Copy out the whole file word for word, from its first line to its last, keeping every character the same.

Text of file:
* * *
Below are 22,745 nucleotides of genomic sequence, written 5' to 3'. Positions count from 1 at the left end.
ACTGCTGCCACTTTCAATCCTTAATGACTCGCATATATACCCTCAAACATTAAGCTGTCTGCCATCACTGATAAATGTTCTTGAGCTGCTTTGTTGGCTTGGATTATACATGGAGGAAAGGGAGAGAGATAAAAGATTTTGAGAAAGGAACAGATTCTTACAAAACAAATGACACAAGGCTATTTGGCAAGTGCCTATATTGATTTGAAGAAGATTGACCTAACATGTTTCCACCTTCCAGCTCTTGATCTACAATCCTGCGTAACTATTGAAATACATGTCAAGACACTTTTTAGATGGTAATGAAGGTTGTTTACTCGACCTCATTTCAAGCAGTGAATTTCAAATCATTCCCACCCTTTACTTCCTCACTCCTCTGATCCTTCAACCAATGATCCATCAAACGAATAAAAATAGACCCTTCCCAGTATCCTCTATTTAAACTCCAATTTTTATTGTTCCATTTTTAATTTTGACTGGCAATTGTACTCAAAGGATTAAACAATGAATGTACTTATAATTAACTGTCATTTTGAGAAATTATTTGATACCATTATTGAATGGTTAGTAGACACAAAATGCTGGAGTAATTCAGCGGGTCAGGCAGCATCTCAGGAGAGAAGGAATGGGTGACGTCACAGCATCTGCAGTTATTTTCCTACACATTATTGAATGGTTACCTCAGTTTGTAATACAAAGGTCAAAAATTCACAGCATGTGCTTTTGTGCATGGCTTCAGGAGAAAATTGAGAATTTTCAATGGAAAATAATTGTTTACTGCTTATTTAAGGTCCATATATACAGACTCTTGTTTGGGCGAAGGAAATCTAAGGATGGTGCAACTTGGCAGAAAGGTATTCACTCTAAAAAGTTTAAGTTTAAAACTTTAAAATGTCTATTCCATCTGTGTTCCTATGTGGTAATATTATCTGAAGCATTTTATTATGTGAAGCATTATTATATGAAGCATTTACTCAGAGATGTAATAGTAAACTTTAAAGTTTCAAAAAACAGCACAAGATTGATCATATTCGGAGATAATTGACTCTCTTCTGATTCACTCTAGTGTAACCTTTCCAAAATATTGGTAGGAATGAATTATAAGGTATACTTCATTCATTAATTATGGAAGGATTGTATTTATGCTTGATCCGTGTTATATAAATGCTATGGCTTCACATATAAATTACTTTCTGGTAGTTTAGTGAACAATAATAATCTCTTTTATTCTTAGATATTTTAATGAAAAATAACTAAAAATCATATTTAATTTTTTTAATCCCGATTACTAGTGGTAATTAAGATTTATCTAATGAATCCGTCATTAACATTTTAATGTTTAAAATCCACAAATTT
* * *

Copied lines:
Below are 22,745 nucleotides of genomic sequence, written 5' to 3'. Positions count from 1 at the left end.
ACTGCTGCCACTTTCAATCCTTAATGACTCGCATATATACCCTCAAACATTAAGCTGTCTGCCATCACTGATAAATGTTCTTGAGCTGCTTTGTTGGCTTGGATTATACATGGAGGAAAGGGAGAGAGATAAAAGATTTTGAGAAAGGAACAGATTCTTACAAAACAAATGACACAAGGCTATTTGGCAAGTGCCTATATTGATTTGAAGAAGATTGACCTAACATGTTTCCACCTTCCAGCTCTTGATCTACAATCCTGCGTAACTATTGAAATACATGTCAAGACACTTTTTAGATGGTAATGAAGGTTGTTTACTCGACCTCATTTCAAGCAGTGAATTTCAAATCATTCCCACCCTTTACTTCCTCACTCCTCTGATCCTTCAACCAATGATCCATCAAACGAATAAAAATAGACCCTTCCCAGTATCCTCTATTTAAACTCCAATTTTTATTGTTCCATTTTTAATTTTGACTGGCAATTGTACTCAAAGGATTAAACAATGAATGTACTTATAATTAACTGTCATTTTGAGAAATTATTTGATACCATTATTGAATGGTTAGTAGACACAAAATGCTGGAGTAATTCAGCGGGTCAGGCAGCATCTCAGGAGAGAAGGAATGGGTGACGTCACAGCATCTGCAGTTATTTTCCTACACATTATTGAATGGTTACCTCAGTTTGTAATACAAAGGTCAAAAATTCACAGCATGTGCTTTTGTGCATGGCTTCAGGAGAAAATTGAGAATTTTCAATGGAAAATAATTGTTTACTGCTTATTTAAGGTCCATATATACAGACTCTTGTTTGGGCGAAGGAAATCTAAGGATGGTGCAACTTGGCAGAAAGGTATTCACTCTAAAAAGTTTAAGTTTAAAACTTTAAAATGTCTATTCCATCTGTGTTCCTATGTGGTAATATTATCTGAAGCATTTTATTATGTGAAGCATTATTATATGAAGCATTTACTCAGAGATGTAATAGTAAACTTTAAAGTTTCAAAAAACAGCACAAGATTGATCATATTCGGAGATAATTGACTCTCTTCTGATTCACTCTAGTGTAACCTTTCCAAAATATTGGTAGGAATGAATTATAAGGTATACTTCATTCATTAATTATGGAAGGATTGTATTTATGCTTGATCCGTGTTATATAAATGCTATGGCTTCACATATAAATTACTTTCTGGTAGTTTAGTGAACAATAATAATCTCTTTTATTCTTAGATATTTTAATGAAAAATAACTAAAAATCATATTTAATTTTTTTAATCCCGATTACTAGTGGTAATTAAGATTTATCTAATGAATCCGTCATTAACATTTTAATGTTTAAAATCCACAAATTT